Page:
“Me? What for?”

“You goin’ to the fair tomorrow?”

“Yeah, I’m taking my mother in the afternoon.” I glance at Jack when he coughs. “And then, I’m going with Jack to the demolition derby. Gotta see you in action, Annette. Heard you’re quite the driver.”

The two women make snorting laughs. Annette will be driving a car she and her son, Abe, fixed up. From what I’ve been told, this is the fifth year the Titus Country Fair has held a demolition derby, which the fair’s board decided correctly would pump up attendance. As Annette told my mother and me when we were at her garage not that long ago, she’s competed in the last two years, the first year on a dare. She was the first woman to compete in the derby. Now, there are a few other like-minded females who enter, although she claims they aren’t up to her driving skills. Her team’s name? Wild Woman. It could be Wild Women since Marsha helps on the sidelines, and yeah, they certainly fit that nickname. But both liked the name Wild Woman better. Ma and I saw the car, painted black with shocking pink lettering on the trunk: “Rough Waters Garage and Junkyard” and “Dear Old Dad Chet Waters.” It definitely looks like something a wild woman would drive.

“Just be careful,” my mother told her.

“Don’t you worry about me, Maria. I’ll just smash whatever car gets in my way,” she responded with a cackle. “This is my third year. I’ve figured things out.”

Now, inside the Rooster, Annette gives my arm a playful punch.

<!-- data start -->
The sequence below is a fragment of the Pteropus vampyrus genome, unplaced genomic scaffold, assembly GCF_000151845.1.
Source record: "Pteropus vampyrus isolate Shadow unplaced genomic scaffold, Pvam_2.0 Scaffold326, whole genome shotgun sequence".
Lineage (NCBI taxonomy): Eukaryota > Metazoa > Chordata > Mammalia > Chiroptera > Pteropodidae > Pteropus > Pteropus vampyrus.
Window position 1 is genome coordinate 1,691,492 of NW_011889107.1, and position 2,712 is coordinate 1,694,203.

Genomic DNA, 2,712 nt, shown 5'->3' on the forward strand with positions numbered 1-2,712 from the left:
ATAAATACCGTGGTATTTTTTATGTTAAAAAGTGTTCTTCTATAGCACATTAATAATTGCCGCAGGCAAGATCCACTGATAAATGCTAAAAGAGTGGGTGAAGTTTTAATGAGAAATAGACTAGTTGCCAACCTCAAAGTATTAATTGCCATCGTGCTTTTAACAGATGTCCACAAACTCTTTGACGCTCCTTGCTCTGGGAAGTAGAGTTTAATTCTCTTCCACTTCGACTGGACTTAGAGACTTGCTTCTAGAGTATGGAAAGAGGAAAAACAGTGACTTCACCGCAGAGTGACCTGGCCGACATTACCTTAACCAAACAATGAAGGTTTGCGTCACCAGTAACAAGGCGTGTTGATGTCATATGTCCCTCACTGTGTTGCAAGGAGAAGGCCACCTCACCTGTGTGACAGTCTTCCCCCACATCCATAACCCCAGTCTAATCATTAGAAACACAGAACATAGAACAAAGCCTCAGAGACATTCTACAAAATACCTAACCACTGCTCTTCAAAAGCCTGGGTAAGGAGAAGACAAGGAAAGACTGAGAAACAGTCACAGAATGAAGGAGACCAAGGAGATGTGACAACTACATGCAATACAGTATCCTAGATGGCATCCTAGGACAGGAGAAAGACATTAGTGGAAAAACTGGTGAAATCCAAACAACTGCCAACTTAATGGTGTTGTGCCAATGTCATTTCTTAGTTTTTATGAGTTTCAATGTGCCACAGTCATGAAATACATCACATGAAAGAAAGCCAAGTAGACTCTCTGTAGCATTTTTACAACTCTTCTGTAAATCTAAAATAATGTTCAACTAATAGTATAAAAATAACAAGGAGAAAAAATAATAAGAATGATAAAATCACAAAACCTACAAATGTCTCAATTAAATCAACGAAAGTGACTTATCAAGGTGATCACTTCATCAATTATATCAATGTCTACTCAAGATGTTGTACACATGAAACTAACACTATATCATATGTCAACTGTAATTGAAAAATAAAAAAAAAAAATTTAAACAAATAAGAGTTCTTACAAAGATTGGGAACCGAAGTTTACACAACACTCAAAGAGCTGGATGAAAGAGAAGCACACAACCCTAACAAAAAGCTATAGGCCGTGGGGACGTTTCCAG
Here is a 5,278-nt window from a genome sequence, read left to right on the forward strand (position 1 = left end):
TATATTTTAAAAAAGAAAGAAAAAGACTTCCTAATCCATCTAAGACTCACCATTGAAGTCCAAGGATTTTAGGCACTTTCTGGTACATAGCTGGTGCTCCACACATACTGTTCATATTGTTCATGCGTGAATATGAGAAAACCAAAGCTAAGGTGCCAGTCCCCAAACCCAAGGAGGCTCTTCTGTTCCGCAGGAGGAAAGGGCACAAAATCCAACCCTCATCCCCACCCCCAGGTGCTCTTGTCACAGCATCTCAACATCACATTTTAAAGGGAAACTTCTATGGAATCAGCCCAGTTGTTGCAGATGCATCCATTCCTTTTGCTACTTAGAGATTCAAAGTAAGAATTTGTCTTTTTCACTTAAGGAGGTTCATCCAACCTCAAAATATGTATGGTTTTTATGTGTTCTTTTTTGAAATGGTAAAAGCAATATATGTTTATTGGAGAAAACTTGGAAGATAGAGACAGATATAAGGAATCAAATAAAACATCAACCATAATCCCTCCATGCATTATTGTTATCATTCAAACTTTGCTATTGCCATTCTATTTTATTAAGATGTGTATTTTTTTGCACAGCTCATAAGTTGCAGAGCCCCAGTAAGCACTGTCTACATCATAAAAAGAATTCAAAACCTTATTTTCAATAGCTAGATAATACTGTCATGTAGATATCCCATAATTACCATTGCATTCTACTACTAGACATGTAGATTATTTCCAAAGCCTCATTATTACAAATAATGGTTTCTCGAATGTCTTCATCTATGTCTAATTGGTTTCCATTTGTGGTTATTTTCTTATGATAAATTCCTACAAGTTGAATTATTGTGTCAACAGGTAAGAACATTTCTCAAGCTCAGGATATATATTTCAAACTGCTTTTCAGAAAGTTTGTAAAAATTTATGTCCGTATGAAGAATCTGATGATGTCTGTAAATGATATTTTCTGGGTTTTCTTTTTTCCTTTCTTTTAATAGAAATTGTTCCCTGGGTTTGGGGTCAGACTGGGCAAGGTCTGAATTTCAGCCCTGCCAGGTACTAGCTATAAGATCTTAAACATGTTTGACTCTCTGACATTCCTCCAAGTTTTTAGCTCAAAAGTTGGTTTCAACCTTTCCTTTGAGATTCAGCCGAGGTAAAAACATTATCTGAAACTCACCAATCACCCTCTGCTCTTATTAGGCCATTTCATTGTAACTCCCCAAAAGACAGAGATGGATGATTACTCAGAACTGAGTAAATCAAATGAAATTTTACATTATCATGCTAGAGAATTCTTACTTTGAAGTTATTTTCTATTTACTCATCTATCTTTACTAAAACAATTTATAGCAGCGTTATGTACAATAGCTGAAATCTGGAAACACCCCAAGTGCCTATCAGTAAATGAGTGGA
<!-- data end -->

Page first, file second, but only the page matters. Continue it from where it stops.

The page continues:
“What’s up?” I ask her.

“Glad to hear you and your mother will be at the fair in the afternoon. Make sure you go to the exhibit hall at around two. You won’t be disappointed.”

“Did you grow something?”

She laughs.

“Sure did, but nothin’ I could show at the fair. This is somethin’ else. Just come. Okay?”

This is unlike Annette to be so coy, but I’ll go along with it. My mother and I’ve grown fond of her ever since I took on her case to prove that her father, Chet, wasn’t too drunk to get out of his shack of a house when it caught fire, that someone had it in for him. It was my second, and it brought me in touch with a rather rough crowd, country style, including the Beaumont brothers, Gary and Larry, notorious drug dealers who still manage to get away with it. But like the Floozy and Tough Cookie, I grew to like the brothers when I got to know them better for my third and fourth cases.

But this isn’t the time to linger. Annette’s expecting an answer.

“My mother and I can do that. We’ll see you there. Promise.”

She nods.

“Good. Hey, we’re heading to the fair now. Horse pull night.”

“Didn’t realize you were such a fan,” I say. “I thought machinery was more your style.”

“She’s too much,” Marsha says as she gives her cousin a chop to the arm.

The Tough Cookie is all grins, which is a refreshing change from her usual scowl, well, except when she’s on the hunt for a man here at the Rooster or some other drinking establishment. Annette’s got her hair pulled into a nice ponytail and she’s wearing earrings, small gold hoops. She sure smells a lot nicer than her cousin. Now, I get it. She’s hot on one of the guys at the horse pull.

“So, who’s the guy you’re rooting for tonight?” I ask.

Ouch, now it’s my turn for a slap to the arm.

“You sure got me all figured out, Isabel,” Annette says with a snort.

The Tough Cookie mentions the name of a Semi-Regular Rooster who has a working farm one town over in Penfield. As I recall, he has a side business installing septic systems.

“Isn’t he married?”

“Was. Anyways don’t forget about tomorrow.”


That’s our son, Zack, on the right, and his brother, Ezra, pouring beer atFloodwater Brewing Co. in Shelburne Falls, Mass.


Here’s where you can get a copy of Working the Beat: